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Pen Path has 2,400 volunteers running mobile libraries on motorcycles in Afghanistan. Photo: Handout

As Taliban violence forces schools in Afghanistan to close, mobile libraries give hope to girls

  • Motorcycle-riding volunteers from the Pen Path Civil Society travel across areas ravaged by fighting to distribute books and stationery
  • Co-founder Matiullah Wesa says parents are reluctant to send their kids to school, as 468 children had already been killed by June
Sonia Sarkar
For 11-year-old Husna, books are her only source of happiness. Her school in Wat village, 3km from the Spin Boldak district in Afghanistan that is now under Taliban control, is closed for summer holidays until September. But no one knows for sure when it will reopen, due to the clashes between Afghan nationalist forces and the Islamist group that have ensued since troops from the United States began withdrawing in May.

Now, Husna’s only ray of hope is the mobile library run by the Pen Path Civil Society, a non-governmental organisation whose motorcycle-riding volunteers travel across areas ravaged by fighting to distribute books and stationery to children.

“I am very happy that I can at least continue to study,” she said, adding that she wants to grow up to be a doctor.

In Afghanistan, where more than 60 per cent of the 3.7 million out-of-school children are girls, Pen Path’s mobile libraries – which include books on history, geography, and children’s fiction in Pashto and Dari, the country’s official languages – continue to educate girls such as Husna.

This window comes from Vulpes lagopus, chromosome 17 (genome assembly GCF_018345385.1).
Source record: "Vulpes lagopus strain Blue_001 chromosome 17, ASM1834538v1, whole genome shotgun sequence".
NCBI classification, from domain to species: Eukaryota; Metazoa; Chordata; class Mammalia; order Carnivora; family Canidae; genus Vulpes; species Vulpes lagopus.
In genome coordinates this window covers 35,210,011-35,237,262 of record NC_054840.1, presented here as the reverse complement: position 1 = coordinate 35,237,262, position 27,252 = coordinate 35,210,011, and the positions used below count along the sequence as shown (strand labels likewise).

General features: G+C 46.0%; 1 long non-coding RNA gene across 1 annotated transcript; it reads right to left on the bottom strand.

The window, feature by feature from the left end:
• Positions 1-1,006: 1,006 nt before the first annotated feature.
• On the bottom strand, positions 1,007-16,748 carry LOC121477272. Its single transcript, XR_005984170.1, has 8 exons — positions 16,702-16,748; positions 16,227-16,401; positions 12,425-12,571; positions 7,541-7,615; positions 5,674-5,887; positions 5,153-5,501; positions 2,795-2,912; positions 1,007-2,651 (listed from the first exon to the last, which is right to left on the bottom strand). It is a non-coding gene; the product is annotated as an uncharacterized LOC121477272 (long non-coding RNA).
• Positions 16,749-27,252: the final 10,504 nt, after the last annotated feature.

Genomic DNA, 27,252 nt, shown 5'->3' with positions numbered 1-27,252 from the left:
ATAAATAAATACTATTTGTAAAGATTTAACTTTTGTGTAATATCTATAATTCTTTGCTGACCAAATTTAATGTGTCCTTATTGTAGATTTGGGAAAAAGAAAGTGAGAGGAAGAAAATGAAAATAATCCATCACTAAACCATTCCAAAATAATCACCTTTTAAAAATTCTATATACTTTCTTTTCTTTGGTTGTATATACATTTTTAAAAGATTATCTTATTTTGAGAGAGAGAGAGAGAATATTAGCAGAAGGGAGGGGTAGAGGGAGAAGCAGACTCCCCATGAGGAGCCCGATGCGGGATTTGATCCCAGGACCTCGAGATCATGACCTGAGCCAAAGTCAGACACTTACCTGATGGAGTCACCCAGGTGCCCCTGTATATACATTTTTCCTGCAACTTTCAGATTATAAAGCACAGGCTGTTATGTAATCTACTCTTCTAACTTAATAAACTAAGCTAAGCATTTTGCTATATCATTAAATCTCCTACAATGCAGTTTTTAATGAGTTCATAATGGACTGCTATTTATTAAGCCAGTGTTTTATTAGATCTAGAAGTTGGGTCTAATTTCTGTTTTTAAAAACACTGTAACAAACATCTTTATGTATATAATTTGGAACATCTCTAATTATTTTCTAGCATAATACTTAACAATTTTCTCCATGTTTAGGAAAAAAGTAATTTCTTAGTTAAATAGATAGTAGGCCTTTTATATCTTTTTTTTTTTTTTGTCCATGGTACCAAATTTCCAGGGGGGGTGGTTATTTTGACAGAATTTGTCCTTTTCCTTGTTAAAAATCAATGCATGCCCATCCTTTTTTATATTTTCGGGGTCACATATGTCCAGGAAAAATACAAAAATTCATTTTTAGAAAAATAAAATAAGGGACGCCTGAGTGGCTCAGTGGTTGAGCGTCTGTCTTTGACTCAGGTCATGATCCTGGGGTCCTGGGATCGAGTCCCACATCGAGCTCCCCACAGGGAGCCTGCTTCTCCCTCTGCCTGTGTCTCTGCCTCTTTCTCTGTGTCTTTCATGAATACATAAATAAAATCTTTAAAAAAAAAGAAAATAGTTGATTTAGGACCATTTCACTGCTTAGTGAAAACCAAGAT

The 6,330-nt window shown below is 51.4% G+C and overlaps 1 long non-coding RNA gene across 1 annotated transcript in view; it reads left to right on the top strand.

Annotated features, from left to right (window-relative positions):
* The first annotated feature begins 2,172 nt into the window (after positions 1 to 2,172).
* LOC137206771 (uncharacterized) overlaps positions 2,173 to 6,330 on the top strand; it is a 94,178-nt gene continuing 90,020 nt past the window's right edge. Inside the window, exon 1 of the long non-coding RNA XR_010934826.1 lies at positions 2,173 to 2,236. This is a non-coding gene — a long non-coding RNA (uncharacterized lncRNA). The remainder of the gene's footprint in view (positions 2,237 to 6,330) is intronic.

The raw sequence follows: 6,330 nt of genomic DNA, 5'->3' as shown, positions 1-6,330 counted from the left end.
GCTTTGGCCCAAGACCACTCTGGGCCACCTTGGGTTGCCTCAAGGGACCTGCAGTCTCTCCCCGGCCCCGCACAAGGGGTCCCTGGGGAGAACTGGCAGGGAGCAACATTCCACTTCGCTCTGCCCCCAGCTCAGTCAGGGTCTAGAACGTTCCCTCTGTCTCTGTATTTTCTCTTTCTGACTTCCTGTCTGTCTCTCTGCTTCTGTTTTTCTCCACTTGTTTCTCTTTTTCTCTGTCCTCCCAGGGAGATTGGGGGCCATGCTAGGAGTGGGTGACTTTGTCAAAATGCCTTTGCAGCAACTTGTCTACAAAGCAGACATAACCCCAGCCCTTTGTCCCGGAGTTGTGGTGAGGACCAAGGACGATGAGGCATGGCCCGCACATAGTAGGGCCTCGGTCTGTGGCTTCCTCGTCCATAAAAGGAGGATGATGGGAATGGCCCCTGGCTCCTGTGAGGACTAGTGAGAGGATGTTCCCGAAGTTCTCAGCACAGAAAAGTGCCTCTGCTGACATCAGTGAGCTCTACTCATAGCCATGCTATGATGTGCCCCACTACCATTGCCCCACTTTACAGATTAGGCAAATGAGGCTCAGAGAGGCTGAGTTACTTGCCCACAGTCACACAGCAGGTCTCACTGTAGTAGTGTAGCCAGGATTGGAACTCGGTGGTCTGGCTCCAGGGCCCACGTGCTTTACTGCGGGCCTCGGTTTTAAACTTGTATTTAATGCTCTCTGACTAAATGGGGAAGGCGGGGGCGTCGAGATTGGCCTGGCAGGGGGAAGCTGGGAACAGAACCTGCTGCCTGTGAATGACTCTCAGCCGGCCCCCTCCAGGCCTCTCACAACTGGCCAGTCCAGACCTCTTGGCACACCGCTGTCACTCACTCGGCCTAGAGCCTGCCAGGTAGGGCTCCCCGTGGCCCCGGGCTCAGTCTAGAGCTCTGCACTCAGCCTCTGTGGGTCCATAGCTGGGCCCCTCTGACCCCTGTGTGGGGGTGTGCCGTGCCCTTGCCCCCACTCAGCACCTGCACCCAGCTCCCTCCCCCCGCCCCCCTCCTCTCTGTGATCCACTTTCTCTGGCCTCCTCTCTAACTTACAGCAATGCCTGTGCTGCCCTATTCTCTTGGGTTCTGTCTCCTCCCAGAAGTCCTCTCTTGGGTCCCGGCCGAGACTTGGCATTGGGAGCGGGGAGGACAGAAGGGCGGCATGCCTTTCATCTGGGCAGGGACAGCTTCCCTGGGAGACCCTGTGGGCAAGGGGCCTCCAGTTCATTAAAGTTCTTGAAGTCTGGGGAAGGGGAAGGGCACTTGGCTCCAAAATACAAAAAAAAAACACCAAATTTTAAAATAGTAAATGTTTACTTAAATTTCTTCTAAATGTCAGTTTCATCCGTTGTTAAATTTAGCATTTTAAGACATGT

The Taliban is notorious for its violence and discrimination towards women. Besides harsh restrictions on their appearance and behaviour, the group also banned most women from receiving more than a primary school education while it ruled the country.

Education has suffered several major setbacks in Afghanistan. Besides attacks on schools and teachers by Taliban forces, several schools that on paper are said to be running on government money or international aid have not been functioning in reality.

Brothers Matiullah and Attaullah Wesa, the founders of Pen Path, have over the past 11 years reopened 100 such schools in provinces including Kandahar, Zabul, Khost, Helmand, and Herat, where some areas remained under Taliban control. They have also pushed the government to set up 46 schools, including Husna’s school in Kandahar, over that time frame.

As 468 children had been killed in the country between January and June alone, Matiullah said many parents were reluctant to send their children to school for fear of their lives as the fighting spreads across the country – which is where Pen Path’s 2,300 volunteers running mobile libraries on motorcycles come in.

“Our mobile libraries at least help children to have access to books,” he told This Week In Asia.

Matiullah said many villages of up to 1,200 families in certain provinces never had any schools, and Pen Path’s task was to initiate campaigns to start them by getting locals on board and navigating the bureaucratic red tape. It took between six months and a year for the government to approve the establishment of a school, he added.

Izat Ullah Zia is a 27-year-old Pen Path volunteer who last week carried books and blackboards for children to Sher Mohammed village in Kandahar’s Takhta Pul district.